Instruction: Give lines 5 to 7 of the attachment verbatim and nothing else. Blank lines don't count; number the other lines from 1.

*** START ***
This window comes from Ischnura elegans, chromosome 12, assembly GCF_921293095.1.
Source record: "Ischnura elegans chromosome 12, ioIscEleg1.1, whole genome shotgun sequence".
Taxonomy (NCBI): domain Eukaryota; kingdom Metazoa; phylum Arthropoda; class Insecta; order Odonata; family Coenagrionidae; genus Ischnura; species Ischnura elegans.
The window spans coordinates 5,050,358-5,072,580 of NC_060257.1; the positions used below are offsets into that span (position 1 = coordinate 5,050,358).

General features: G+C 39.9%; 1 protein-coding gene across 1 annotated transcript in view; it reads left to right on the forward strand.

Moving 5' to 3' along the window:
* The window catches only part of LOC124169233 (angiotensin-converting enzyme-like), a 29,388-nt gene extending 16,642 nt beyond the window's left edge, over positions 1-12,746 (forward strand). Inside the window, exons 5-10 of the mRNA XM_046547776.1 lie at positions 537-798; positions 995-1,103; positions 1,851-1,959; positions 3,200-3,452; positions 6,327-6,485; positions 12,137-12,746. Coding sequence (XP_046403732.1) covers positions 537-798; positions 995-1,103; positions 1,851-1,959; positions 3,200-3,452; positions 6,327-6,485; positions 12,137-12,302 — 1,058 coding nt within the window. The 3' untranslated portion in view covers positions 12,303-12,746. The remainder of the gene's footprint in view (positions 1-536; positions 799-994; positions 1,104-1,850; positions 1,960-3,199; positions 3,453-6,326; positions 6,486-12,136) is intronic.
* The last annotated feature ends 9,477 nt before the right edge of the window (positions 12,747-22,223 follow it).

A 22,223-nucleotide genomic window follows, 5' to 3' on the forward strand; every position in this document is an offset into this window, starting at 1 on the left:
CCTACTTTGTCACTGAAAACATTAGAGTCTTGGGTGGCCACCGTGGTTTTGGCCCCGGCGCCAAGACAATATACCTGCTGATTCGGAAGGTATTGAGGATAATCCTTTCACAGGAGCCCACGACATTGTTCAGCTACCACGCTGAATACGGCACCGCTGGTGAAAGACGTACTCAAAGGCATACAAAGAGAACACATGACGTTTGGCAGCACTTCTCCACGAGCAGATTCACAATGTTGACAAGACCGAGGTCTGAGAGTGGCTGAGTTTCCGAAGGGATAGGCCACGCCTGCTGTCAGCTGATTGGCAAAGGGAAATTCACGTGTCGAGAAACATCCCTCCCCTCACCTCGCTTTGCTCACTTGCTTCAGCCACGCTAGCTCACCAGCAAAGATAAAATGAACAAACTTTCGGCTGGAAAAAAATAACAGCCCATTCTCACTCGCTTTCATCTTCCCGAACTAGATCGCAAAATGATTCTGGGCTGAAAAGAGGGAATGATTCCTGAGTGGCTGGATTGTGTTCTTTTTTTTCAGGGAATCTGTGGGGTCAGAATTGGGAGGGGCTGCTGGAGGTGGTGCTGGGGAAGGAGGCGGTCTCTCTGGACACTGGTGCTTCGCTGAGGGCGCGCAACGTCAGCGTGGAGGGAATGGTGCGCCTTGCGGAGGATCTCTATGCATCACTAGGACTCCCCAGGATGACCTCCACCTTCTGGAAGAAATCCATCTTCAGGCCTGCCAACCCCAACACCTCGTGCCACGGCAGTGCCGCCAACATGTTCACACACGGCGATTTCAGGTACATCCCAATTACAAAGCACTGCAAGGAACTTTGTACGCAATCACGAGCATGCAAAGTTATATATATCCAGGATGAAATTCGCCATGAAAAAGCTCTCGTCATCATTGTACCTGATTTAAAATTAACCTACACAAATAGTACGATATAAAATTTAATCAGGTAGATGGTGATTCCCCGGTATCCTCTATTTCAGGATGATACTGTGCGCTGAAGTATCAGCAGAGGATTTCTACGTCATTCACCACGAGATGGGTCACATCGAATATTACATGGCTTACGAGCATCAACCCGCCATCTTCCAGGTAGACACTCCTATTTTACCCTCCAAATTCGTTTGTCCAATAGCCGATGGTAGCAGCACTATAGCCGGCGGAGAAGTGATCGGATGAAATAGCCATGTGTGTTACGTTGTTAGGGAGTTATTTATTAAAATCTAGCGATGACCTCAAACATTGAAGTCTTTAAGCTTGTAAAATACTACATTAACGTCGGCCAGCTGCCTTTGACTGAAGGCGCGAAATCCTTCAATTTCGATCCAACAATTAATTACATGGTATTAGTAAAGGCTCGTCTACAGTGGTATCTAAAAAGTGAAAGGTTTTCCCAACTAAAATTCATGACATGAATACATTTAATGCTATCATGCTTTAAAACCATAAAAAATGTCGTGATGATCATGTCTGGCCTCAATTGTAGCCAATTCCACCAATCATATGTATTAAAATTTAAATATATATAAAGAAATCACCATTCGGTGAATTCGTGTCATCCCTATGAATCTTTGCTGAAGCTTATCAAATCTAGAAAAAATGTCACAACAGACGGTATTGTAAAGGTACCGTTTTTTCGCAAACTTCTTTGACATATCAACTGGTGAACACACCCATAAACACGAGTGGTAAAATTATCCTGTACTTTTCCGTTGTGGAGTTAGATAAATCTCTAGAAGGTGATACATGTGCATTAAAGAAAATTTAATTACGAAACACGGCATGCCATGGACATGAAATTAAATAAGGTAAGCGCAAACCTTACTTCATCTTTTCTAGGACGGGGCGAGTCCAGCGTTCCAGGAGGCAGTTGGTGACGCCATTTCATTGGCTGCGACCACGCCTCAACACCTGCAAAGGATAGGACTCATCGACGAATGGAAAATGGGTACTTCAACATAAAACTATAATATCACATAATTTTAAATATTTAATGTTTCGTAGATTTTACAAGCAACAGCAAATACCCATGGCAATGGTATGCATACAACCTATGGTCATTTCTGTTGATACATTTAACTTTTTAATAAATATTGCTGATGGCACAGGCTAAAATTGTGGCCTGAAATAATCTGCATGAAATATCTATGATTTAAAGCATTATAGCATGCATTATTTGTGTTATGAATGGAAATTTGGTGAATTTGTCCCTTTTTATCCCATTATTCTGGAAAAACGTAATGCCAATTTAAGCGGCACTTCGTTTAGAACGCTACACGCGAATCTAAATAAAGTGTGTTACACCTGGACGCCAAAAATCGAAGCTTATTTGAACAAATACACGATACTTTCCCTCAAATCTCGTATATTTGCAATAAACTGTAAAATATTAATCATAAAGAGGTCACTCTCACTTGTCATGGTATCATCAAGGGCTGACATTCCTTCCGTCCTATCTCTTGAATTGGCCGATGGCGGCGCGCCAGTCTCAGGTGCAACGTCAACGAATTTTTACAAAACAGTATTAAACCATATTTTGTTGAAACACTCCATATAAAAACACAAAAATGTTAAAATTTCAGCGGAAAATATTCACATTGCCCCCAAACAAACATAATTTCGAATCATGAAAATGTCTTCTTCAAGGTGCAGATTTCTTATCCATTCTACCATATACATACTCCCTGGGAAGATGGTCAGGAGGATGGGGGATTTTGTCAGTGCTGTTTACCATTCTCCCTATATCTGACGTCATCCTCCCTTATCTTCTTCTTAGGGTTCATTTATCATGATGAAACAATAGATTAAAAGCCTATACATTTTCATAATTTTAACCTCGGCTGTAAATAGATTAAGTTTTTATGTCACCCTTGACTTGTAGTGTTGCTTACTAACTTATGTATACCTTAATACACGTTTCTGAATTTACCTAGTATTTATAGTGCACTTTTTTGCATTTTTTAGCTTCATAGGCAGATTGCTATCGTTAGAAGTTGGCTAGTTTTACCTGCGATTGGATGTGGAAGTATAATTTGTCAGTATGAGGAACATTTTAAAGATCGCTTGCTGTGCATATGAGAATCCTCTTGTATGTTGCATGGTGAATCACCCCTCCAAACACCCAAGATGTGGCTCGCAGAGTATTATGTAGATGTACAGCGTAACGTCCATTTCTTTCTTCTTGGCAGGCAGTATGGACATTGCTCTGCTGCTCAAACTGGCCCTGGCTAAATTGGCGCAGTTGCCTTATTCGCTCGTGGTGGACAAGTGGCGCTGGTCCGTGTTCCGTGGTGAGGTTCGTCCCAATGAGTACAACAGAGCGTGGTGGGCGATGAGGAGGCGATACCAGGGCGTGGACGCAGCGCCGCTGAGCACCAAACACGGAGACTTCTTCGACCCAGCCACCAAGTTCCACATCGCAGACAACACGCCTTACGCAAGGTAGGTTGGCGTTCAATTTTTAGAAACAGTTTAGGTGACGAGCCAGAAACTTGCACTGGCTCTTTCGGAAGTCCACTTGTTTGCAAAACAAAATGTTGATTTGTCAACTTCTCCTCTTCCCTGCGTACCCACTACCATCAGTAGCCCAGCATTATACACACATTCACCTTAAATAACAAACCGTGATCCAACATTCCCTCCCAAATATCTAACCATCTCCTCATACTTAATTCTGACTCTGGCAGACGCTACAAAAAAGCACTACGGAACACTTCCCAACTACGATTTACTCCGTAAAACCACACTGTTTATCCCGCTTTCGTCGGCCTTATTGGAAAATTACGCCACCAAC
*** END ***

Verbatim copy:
General features: G+C 39.9%; 1 protein-coding gene across 1 annotated transcript in view; it reads left to right on the forward strand.

Moving 5' to 3' along the window:
* The window catches only part of LOC124169233 (angiotensin-converting enzyme-like), a 29,388-nt gene extending 16,642 nt beyond the window's left edge, over positions 1-12,746 (forward strand). Inside the window, exons 5-10 of the mRNA XM_046547776.1 lie at positions 537-798; positions 995-1,103; positions 1,851-1,959; positions 3,200-3,452; positions 6,327-6,485; positions 12,137-12,746. Coding sequence (XP_046403732.1) covers positions 537-798; positions 995-1,103; positions 1,851-1,959; positions 3,200-3,452; positions 6,327-6,485; positions 12,137-12,302 — 1,058 coding nt within the window. The 3' untranslated portion in view covers positions 12,303-12,746. The remainder of the gene's footprint in view (positions 1-536; positions 799-994; positions 1,104-1,850; positions 1,960-3,199; positions 3,453-6,326; positions 6,486-12,136) is intronic.